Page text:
Actually, no I didn't. I finished high school and took the first chance I got to leave town for good. No thought filled me with more horror than the idea of staying in that undead town for the rest of my life, watching it shamble lifelessly on, never quite alive and never finally dropping dead for good.

But still, twenty years later, you get curious. My need to know wasn't bad enough to resort to desperate measures like attending my high school reunion (do ex-cons get sentimental for their cells?).

So yeah, Google Earth and Street View. I can safely say that, without awkward encounters with family and former acquaintances, the old town retains much of its old character. Which is another way of saying that it's still a decrepit shithole, only now the strip malls have closed in on the outskirts.

So curiosity sated and I never had to leave home for a reminder that sentimentality is often a highly overrated thing.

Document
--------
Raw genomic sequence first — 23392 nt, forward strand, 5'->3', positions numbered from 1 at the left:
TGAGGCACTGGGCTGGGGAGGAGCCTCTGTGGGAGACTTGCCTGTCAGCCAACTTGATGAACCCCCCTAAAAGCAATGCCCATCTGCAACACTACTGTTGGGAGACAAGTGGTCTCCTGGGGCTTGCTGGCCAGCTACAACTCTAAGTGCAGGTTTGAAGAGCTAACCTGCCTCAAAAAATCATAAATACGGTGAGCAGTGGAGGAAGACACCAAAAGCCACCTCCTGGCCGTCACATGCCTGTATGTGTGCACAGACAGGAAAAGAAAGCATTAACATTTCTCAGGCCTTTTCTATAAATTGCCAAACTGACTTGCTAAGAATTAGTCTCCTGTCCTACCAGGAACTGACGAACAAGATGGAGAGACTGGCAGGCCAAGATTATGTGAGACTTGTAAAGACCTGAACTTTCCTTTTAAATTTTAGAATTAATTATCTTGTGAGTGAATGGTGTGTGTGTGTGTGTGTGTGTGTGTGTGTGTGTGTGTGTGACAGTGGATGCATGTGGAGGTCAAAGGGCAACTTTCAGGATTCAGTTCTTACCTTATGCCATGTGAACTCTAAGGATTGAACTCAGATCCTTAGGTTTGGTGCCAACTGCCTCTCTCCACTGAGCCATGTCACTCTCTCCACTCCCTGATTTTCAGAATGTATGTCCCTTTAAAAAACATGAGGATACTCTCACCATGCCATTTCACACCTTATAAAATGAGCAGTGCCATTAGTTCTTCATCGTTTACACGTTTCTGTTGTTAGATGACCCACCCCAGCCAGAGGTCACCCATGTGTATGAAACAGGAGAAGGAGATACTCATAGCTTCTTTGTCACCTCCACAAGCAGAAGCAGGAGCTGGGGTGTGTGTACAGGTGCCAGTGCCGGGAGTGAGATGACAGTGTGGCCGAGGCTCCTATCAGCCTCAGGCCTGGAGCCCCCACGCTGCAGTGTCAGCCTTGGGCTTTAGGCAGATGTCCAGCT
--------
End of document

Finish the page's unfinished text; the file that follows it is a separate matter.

Friday, March 27, 2009

Finally... Feverlast

Tonight at the gym, after our regularly scheduled bouts, there's going to be a brawl staged to support the rollout of probably the most important product Averlast has ever offered. It's going to change the game as we know it, and make an Averlast fight a much more exciting show.

We're bringing in new gloves.

Those of you reading this who are not familiar with how Averlast boxing works might miss the significance of this change. The current brand of gloves, the ones that got the gym this far, are based upon a pair of freebie "gloves" that one can find inworld without too much effort. They're easy to spot, looking like a pair of fishbowls worn over the hands. Karine took the basic script, tweaked it in order to make it more suitable for competition, and then built the current gloves.